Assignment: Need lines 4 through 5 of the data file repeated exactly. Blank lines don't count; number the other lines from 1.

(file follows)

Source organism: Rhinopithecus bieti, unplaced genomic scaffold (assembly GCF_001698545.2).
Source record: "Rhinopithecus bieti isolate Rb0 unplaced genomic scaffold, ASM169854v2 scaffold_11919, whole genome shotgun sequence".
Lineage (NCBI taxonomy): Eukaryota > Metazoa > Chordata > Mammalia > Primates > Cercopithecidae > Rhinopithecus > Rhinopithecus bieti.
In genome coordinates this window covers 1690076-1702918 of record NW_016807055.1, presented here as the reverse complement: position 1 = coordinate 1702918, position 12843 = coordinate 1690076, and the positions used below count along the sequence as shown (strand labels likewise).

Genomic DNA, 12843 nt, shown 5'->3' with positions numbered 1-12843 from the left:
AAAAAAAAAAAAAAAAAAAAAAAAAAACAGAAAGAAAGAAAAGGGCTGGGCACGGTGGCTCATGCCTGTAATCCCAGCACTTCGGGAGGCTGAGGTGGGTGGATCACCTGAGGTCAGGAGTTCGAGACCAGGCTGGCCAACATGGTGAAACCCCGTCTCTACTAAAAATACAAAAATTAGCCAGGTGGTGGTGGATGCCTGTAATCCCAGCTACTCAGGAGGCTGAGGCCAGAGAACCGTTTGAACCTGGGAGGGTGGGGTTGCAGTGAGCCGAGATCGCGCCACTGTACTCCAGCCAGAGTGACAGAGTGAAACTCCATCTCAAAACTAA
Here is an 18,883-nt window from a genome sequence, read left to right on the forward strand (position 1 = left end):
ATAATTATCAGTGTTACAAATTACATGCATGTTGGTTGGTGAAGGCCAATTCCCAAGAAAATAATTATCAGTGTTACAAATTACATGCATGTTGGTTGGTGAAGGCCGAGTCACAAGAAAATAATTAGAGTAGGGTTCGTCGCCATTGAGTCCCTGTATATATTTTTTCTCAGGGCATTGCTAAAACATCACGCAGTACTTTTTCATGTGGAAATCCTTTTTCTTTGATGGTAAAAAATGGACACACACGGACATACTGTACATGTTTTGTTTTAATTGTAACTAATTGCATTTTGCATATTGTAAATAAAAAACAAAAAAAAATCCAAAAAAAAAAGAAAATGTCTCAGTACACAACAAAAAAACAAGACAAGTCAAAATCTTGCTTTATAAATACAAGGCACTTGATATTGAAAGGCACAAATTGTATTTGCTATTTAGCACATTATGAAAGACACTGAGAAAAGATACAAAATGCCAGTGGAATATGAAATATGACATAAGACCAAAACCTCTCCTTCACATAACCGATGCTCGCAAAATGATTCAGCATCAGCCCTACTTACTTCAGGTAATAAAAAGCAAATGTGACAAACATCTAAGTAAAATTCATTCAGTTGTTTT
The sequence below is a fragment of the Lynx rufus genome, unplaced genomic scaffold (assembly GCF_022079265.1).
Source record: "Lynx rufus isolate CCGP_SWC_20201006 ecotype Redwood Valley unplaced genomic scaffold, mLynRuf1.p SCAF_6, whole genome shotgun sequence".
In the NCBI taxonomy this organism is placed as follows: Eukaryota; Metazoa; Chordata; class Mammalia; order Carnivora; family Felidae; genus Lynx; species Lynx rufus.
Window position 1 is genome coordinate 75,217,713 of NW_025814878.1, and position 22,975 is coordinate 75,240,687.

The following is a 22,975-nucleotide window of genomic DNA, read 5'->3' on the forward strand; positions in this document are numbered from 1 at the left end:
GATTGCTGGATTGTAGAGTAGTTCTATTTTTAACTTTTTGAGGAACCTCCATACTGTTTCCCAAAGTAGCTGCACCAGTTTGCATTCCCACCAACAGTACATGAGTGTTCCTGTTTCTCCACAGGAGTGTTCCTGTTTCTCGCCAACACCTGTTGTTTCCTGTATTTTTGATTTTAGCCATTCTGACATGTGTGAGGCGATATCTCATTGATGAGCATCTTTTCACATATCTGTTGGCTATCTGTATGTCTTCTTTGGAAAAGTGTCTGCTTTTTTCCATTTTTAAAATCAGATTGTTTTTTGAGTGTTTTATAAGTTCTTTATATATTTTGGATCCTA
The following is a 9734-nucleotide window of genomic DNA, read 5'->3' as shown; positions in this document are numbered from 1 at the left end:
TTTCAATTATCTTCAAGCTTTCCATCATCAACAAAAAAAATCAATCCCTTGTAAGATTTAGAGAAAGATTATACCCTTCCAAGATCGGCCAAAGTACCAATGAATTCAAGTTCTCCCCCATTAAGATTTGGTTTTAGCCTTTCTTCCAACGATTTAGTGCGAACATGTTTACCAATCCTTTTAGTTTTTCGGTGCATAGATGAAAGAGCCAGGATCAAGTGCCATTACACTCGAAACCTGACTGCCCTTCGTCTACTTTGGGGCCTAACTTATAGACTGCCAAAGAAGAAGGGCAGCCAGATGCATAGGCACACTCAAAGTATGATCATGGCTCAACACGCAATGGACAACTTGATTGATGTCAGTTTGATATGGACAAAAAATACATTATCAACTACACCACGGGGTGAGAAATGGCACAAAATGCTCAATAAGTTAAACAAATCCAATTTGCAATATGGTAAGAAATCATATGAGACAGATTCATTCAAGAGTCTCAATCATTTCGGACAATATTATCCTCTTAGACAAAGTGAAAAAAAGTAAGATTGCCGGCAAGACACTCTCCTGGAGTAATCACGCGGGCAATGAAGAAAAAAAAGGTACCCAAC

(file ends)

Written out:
In genome coordinates this window covers 1690076-1702918 of record NW_016807055.1, presented here as the reverse complement: position 1 = coordinate 1702918, position 12843 = coordinate 1690076, and the positions used below count along the sequence as shown (strand labels likewise).

Genomic DNA, 12843 nt, shown 5'->3' with positions numbered 1-12843 from the left: